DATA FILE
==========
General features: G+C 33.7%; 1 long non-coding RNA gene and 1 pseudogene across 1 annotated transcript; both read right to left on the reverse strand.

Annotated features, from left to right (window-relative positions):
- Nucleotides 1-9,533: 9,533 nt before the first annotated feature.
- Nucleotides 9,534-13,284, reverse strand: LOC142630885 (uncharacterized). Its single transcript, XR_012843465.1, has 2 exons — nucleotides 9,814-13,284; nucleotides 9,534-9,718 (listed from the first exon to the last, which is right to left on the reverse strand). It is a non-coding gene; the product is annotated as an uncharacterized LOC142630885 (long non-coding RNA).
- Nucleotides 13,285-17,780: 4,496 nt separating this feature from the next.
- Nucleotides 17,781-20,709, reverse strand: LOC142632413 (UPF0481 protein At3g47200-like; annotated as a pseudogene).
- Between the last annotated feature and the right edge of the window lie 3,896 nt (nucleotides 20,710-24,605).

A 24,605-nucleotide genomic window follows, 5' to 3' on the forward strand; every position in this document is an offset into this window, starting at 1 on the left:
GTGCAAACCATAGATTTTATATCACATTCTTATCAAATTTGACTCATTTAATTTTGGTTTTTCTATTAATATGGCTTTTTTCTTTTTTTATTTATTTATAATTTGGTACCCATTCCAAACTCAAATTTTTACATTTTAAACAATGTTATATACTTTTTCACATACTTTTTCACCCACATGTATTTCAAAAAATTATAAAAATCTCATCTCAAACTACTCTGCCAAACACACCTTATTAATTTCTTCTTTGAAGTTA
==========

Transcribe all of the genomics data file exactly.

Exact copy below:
General features: G+C 33.7%; 1 long non-coding RNA gene and 1 pseudogene across 1 annotated transcript; both read right to left on the reverse strand.

Annotated features, from left to right (window-relative positions):
- Nucleotides 1-9,533: 9,533 nt before the first annotated feature.
- Nucleotides 9,534-13,284, reverse strand: LOC142630885 (uncharacterized). Its single transcript, XR_012843465.1, has 2 exons — nucleotides 9,814-13,284; nucleotides 9,534-9,718 (listed from the first exon to the last, which is right to left on the reverse strand). It is a non-coding gene; the product is annotated as an uncharacterized LOC142630885 (long non-coding RNA).
- Nucleotides 13,285-17,780: 4,496 nt separating this feature from the next.
- Nucleotides 17,781-20,709, reverse strand: LOC142632413 (UPF0481 protein At3g47200-like; annotated as a pseudogene).
- Between the last annotated feature and the right edge of the window lie 3,896 nt (nucleotides 20,710-24,605).

A 24,605-nucleotide genomic window follows, 5' to 3' on the forward strand; every position in this document is an offset into this window, starting at 1 on the left:
GTGCAAACCATAGATTTTATATCACATTCTTATCAAATTTGACTCATTTAATTTTGGTTTTTCTATTAATATGGCTTTTTTCTTTTTTTATTTATTTATAATTTGGTACCCATTCCAAACTCAAATTTTTACATTTTAAACAATGTTATATACTTTTTCACATACTTTTTCACCCACATGTATTTCAAAAAATTATAAAAATCTCATCTCAAACTACTCTGCCAAACACACCTTATTAATTTCTTCTTTGAAGTTA